If you have any questions or need help finding or understanding available materials, please let us know. The name and contact information for the SACOG project manager is provided below.A public scoping meeting to receive oral comments on the appropriate scope and content of the EIR will be held on May 9, 2019 from 1:30 pm to 2:30 pm at the SACOG offices at 1415 L Street, Suite 300, Sacramento, CA 95814.

Project Manager: Renee DeVere-Oki

Title: EIR Project Manager

Telephone: (916) 340-6219

Email: rdevere-oki [at] sacog [dot] org

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The Elk Grove Climate Action Plan is Inadequate

350 Sacramento, the Environmental Council of Sacramento, and the Sierra Club Mother Lode Chapter are grass-roots groups concerned with minimizing, adapting to, and reversing the effects of climate change. We are concerned that the proposed Elk Grove Climate Action Plan does not meet mandated requirements for a qualified Climate Action Plan, and does not adequately respond to the actual threat climate change poses the City.

Click here to read our letter outlining our concerns and suggested improvements to the plan.

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A Note From Our Treasurer: ECOS Needs Your Support

January 11, 2019

Dear Friend,

I hope this letter finds you in good health. I want to highlight some of the Environmental Council of Sacramento’s (ECOS) accomplishments last year, inform you about our plans for the New Year, and ask for your continued financial support—because ECOS would not exist without support from local environmental stewards like you.
We need your support. Please consider becoming a member – better yet with a recurring monthly donation of ten or twenty bucks a month (less than the price of going out to dinner!). You can become a dues-paying member and support our community by clicking here: https://www.ecosacramento.net/membership-account/membership/.

We accomplished a lot in 2018:
· ECOS wins lawsuit securing light rail funding. ECOS secured $40.5 million for the Sacramento Regional Transit Light Rail system by settling our lawsuit challenging the Caltrans Environmental Impact Report for the Capital City Freeway Improvement Project. This money will be used to complete double tracking to Folsom, purchase low floor train cars, and resume evening service on the Gold Line.
· ECOS organizes 29th annual Earth Day. On April 22, 2018, ECOS hosted Sacramento’s annual Earth Day celebration in Southside Park—the largest annual environmental event in Sacramento County. This event now draws over 3,000 visitors to live music, 150 nonprofit and crafts vendor booths, and the largest electric vehicle display and test-drive event in the Sacramento region. Thanks to our partners the Sacramento Electric Vehicle Association and Charge Across Town, some 40 different electric vehicle models were displayed by owners and several hundred test-drives were conducted by regional EV dealers.
· ECOS advocates for underserved communities. In 2018, ECOS advocated for environmental protection in green spaces occupied by Sacramento’s growing homeless population and for expanded homeless services and transitional housing. In addition, ECOS established an Environmental Justice Committee within our organization to identify the priorities of underserved communities and help build networks in support of our mutual environmental interests, including the expansion of public transit, affordable infill housing, and living wages.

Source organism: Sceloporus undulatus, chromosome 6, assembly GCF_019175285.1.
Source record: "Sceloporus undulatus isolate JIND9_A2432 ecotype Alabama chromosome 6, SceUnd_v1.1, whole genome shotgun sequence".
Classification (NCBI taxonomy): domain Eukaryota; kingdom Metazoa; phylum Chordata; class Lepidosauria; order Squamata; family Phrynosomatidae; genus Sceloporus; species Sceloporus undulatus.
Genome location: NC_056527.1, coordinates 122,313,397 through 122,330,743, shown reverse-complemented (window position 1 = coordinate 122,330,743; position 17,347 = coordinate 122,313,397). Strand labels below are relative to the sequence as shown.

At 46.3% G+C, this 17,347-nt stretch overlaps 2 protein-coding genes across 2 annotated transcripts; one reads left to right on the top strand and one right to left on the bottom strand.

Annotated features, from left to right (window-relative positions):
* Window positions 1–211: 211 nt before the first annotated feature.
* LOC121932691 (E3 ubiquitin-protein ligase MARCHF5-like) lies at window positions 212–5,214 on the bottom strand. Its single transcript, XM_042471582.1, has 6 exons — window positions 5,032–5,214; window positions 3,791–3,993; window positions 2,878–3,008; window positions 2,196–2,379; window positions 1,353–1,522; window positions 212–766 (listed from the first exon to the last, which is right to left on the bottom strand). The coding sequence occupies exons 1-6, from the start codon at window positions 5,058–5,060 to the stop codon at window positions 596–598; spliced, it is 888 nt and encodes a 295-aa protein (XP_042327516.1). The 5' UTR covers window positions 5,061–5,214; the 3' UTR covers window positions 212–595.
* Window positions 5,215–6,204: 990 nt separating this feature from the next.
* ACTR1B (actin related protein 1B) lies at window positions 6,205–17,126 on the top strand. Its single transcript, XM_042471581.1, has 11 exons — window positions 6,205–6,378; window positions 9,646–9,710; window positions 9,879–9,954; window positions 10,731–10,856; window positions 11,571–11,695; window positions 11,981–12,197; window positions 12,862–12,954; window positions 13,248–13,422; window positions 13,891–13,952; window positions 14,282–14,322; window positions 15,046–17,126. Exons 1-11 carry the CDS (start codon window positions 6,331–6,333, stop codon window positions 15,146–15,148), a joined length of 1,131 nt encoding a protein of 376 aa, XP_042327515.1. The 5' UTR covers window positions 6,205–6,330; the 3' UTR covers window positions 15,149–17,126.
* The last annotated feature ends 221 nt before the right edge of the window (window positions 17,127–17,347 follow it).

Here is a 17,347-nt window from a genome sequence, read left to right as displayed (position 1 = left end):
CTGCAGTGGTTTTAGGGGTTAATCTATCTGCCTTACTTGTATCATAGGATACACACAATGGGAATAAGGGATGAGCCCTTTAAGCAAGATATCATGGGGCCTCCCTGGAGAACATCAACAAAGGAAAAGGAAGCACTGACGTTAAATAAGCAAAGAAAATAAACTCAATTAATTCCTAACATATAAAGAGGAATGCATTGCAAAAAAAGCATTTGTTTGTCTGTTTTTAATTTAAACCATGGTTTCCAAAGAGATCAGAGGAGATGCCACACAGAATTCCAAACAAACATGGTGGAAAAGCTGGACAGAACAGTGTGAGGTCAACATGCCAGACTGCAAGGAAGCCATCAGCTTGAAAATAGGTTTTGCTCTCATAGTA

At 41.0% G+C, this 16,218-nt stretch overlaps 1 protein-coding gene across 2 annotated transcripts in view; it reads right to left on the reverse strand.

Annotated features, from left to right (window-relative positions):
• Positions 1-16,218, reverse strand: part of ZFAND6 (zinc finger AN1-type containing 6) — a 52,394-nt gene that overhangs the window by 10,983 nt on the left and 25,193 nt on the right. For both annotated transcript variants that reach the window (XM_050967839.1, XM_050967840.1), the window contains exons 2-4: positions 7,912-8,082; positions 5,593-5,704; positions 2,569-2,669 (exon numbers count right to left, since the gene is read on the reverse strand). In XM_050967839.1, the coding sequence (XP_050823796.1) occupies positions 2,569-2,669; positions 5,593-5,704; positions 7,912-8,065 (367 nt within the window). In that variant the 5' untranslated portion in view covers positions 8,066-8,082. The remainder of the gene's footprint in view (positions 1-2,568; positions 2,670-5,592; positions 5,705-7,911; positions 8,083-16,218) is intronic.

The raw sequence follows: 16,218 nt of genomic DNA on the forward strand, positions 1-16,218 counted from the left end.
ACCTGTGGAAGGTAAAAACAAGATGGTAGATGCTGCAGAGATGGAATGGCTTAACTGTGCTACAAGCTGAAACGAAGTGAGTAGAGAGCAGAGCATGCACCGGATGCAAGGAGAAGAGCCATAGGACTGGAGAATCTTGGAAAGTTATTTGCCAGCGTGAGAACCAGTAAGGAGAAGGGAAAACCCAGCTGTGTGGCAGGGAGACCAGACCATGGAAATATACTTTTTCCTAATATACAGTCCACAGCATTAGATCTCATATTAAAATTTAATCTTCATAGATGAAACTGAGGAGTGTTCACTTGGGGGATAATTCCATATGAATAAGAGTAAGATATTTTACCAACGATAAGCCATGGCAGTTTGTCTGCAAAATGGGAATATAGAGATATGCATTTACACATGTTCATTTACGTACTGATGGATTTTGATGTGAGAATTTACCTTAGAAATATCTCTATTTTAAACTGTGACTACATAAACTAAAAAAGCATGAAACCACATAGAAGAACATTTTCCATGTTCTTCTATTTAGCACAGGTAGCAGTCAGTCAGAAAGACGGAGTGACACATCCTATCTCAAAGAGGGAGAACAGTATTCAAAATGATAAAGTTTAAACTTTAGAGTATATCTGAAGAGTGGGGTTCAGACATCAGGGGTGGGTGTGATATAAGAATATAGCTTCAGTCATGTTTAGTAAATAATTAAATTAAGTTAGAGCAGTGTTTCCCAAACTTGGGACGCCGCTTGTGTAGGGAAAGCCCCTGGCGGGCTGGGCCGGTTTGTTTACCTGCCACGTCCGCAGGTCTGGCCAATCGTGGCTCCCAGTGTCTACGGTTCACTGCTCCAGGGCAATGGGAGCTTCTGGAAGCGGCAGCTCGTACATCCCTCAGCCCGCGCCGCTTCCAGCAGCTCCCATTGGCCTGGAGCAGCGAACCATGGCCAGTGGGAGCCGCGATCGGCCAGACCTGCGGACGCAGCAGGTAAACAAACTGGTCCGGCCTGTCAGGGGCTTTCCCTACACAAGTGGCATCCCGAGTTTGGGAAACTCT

· Housing, housing, housing. With the economy continuing to improve, land use projects of increasing size and adverse environmental impact were proposed in Sacramento County last year. If the region does not accommodate the new urban housing market, sprawl will continue, threatening whatever habitat, agriculture and open space is left. So we have also paid a great deal of attention to the intensification of urban development in the region’s cities (Elk Grove, Roseville, Sacramento, Galt, Citrus Heights, West Sacramento, etc.) where the new urban housing market could be focused.

In 2019, ECOS will focus on future transportation funding options, Phase 2 hearings on the California WaterFix, local electric vehicle roll-out, environmental justice group empowerment, and local implementation of the Sustainable Groundwater Management Act next year. You can support our work by becoming a member: https://www.ecosacramento.net/membership-account/membership/.

As you know, we are a small, local organization that operates on a shoestring budget and depends on the financial support of community members like you. ECOS does a lot with a little: we have an annual budget of just thousands of dollars; with more members and an expanded budget, we can serve the community better. We know you receive requests from many organizations and hope our decades of dedicated community service and proven success earn us a spot on your list. As always, we would be extremely grateful for your support.

Happy New Year!

Best Regards,

Earl Withycombe, ECOS Treasurer

P.S. There are many ways to support ECOS. Beyond your annual donation we encourage you to become a monthly sustainer, which give us the financial stability to do more. You can do this by visiting our website (https://www.ecosacramento.net/), and then clicking on “Donate” under “Support ECOS”. We also welcome volunteers for every aspect of our work – you’ll have fun and learn skills as you help our environment. Contact us at office [at] ecosacramento [dot] net.